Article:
Module 2 of the Covid-19 Public Inquiry highlights violations to children’s rights
*Covid Inquiry must recommend the UK Government immediately appoint a Cabinet minister with responsibility for children.
Today marked the Oral Closing Submissions of Module 2 of the Covid-19 Public Inquiry with leading Children’s Rights Organisations claiming children’s rights were ignored by ministers during the Covid-19 pandemic.
Led and represented by Barrister Rajiv Menon KC, the organisations claimed the impact on children, and the rights of children were not considered adequately or even at all, in many key decisions by the UK Government, the Scottish Government, the Welsh Government or the Northern Ireland Executive.
Barrister Menon KC stated that it was the “barrel that was rotten, and not just the odd apple” when it came to senior government officials making adult-centric decisions during the pandemic that were not in the best interest of children.
He continued: “The fact that children only featured to a limited extent in 32 days of evidence during module 2 is indicative of two key points: firstly, that children are a low political priority in an adult-centric Westminster and often invisible as far as core decision-making is concerned, and secondly that this invisibility was exacerbated during the pandemic.”
Barrister Menon KC called on the Chair to look beyond the “maverick personalities” who have seen the focus of media attention during this module, to the greater structural change that is needed to prevent another pandemic response which would fail children. He said: “If children are everybody’s responsibility, as Mr Gove intimated, then they are effectively nobody’s priority. That is the problem.”
Mr Menon then focused on the issues of school closures and social distancing rules, hindering children’s education, socialisation and ultimately, their freedoms. He said: “The short point we wish to make now is that although children have rights, and not just interests, under UK and international law, these rights were insufficiently considered by high-level political decision-makers during the pandemic.
“Consequently, children were deprived of their right to education, their right to play and their right to live free from harm. To recover, they need far more support than they are currently receiving from the state to redress the years of lost learning, lost freedoms, and lost hope. And they need the enforceability of their rights to be placed on a statutory footing.”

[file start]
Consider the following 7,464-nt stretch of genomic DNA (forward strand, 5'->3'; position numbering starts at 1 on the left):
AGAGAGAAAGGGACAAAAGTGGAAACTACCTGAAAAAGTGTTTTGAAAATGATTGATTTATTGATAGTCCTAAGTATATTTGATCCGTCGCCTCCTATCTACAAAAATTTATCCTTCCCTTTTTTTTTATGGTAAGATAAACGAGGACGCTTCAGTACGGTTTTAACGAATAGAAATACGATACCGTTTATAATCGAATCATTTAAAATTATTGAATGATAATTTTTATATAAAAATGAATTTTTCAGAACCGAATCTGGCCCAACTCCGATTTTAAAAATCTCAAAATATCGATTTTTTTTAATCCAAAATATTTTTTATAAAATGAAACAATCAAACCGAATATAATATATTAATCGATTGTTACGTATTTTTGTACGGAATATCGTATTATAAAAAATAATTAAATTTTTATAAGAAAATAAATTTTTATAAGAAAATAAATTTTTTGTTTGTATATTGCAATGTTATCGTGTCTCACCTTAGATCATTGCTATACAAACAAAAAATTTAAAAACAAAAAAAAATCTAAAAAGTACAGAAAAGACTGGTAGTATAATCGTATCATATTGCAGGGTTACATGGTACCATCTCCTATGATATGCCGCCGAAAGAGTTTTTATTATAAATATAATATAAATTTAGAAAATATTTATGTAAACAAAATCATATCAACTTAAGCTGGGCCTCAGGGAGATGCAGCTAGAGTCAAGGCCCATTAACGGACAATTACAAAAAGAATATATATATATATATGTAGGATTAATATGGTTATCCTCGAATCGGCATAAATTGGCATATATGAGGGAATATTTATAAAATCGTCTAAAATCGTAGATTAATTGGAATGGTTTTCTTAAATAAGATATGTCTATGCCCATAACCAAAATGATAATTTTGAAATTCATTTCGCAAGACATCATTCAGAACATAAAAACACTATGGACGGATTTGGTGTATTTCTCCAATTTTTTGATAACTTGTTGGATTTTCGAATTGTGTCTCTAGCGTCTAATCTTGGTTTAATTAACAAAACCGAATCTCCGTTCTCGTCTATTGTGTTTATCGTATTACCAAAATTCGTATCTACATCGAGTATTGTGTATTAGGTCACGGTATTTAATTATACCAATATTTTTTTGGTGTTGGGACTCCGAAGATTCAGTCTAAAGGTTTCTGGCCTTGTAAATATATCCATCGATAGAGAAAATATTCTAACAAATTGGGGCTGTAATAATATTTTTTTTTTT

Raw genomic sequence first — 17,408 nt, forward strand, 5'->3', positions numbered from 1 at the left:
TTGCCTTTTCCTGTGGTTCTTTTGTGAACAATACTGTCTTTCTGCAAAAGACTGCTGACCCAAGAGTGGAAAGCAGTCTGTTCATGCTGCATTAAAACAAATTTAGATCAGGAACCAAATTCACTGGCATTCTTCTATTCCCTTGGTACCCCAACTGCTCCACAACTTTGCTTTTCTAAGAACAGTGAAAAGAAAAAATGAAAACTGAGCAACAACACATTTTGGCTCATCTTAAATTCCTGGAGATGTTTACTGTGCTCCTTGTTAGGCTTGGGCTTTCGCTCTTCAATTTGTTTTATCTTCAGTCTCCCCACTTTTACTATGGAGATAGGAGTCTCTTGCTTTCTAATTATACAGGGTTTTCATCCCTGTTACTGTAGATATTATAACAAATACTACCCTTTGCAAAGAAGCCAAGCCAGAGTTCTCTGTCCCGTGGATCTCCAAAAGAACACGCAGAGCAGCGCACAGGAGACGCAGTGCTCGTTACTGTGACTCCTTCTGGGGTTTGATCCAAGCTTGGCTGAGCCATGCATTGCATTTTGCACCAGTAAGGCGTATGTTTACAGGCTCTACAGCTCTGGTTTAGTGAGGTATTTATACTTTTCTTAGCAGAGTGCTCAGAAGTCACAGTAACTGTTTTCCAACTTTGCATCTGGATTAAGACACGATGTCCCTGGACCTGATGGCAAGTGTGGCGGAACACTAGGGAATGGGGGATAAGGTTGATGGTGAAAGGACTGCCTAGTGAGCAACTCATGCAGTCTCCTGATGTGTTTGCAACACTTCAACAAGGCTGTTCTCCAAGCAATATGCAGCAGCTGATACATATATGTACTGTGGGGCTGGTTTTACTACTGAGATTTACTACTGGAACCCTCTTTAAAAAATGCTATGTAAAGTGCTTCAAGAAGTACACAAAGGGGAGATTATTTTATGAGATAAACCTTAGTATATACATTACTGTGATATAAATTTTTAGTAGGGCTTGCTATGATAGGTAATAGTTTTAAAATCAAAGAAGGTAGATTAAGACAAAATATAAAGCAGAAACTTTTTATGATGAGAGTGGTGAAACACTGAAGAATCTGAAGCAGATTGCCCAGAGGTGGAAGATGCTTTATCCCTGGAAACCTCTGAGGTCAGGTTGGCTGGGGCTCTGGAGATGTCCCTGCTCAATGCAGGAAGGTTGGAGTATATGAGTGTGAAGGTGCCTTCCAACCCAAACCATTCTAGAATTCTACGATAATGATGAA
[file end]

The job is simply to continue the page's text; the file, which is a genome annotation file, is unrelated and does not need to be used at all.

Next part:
Save the Children Fund (SCUK) is participating as a Core Participant in Module 2 of the Covid-19 Inquiry, together with Just for Kids Law and the Children’s Rights Alliance for England (collectively referred to as the Children’s Rights Organisations (“CROs”)).
As Module II of the Covid-19 Inquiry comes to a close this week Dan Paskins, Director of UK Impact at Save the Children, has warned the UK Government it must act immediately to ensure someone is appointed to Cabinet who is responsible for children.
“The next time children’s rights can be explored again by the Covid-19 Inquiry will be at the earliest 2025. This means memories will fade and to avoid a disservice to the next generation the Inquiry must recommend the UK Government to implement changes as part of this module.
“This Inquiry has grilled those at the very top in the Covid-19 response these past few weeks and yet as it comes to a close we still have no reassurance that lessons have been learnt and children will be a political priority for the UK Government, “, Mr Paskins said.
“We’ve heard evidence from Boris Johnson, Michael Gove, Matt Hancock and Rishi Sunak and none of these core decision makers could sufficiently explain exactly how children were adequately considered by them and their rights protected. We conclude from their evasive answers that they weren’t given much thought at all.
“We heard in evidence that children became invisible during the crisis. We heard ministers failing to recall their positions on important policy decisions such as free school meals. We heard ministers change the goalposts on their role. All of this is indicative of the lack of clear responsibility for children’s rights in government.
“Much of what needs to change is glaringly obvious and UK Government must act by appointing a dedicated member of the Cabinet for children and young people, as well as ensuring that Children Rights Impact Assessments are mandatory and conducted for any legislative decision in future like school closures. We would urge the chair Baroness Heather Hallett to make this recommendation to the UK Government. This would ensure that robust infrastructure is in place within Government policy-making to ensure we never again violate the rights of children that the UK has promised to uphold.
“We owe it to the Covid generation to stand up for their rights and tell the UK Government they cannot wait until the end of the Inquiry, they must make vital changes for children right now.”
For more information on Save the Children’s work on how the UK’s decision-makers considered children and young people during the Covid-19 pandemic read: What About The Children Report, Save the Children UK: sept-23-scuk-what-about-children-covid.pdf (savethechildren.org.uk)
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